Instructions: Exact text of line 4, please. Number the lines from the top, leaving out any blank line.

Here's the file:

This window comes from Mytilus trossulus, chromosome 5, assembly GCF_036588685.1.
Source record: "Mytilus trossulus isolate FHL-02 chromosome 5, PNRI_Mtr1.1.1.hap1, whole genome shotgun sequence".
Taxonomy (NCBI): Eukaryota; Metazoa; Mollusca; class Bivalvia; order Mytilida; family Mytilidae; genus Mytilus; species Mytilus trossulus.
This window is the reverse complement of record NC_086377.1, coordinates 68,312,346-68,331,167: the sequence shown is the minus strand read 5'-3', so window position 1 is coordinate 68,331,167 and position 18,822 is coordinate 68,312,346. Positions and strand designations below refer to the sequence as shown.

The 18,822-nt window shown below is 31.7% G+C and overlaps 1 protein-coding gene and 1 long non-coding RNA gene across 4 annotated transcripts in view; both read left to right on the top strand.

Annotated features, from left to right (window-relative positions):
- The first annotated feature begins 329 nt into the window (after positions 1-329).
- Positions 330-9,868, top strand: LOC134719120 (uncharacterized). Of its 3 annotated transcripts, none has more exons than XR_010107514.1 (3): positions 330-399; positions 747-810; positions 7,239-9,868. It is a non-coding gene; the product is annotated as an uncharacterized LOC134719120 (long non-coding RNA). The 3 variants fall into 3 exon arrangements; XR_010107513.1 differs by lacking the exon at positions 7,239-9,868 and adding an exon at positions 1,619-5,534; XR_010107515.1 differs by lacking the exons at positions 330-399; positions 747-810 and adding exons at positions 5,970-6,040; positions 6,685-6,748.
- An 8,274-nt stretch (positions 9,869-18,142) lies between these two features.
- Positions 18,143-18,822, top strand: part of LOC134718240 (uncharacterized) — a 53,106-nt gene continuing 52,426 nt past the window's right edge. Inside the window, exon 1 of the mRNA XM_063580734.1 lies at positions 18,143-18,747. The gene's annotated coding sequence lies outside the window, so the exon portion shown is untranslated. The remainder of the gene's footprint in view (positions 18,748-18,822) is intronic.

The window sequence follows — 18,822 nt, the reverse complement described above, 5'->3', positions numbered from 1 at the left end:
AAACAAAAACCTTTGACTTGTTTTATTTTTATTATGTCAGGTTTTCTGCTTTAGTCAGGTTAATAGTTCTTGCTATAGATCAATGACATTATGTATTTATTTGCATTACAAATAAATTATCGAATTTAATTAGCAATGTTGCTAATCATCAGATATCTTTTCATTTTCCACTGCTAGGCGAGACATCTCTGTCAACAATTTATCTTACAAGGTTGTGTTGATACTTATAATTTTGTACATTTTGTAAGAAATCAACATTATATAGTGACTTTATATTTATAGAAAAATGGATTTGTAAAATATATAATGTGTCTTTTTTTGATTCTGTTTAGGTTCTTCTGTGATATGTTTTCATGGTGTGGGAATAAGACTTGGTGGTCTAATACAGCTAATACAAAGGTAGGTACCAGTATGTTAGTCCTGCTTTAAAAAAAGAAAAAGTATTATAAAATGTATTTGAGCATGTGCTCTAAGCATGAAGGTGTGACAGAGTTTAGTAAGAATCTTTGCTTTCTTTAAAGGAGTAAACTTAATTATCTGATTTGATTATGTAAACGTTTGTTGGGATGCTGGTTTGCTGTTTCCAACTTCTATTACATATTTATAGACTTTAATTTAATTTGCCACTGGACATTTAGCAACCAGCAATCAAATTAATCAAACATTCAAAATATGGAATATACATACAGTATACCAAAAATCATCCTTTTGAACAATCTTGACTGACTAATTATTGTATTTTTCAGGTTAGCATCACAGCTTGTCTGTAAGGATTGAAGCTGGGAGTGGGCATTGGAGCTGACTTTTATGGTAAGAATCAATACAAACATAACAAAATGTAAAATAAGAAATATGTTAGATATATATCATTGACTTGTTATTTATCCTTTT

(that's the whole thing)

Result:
This window is the reverse complement of record NC_086377.1, coordinates 68,312,346-68,331,167: the sequence shown is the minus strand read 5'-3', so window position 1 is coordinate 68,331,167 and position 18,822 is coordinate 68,312,346. Positions and strand designations below refer to the sequence as shown.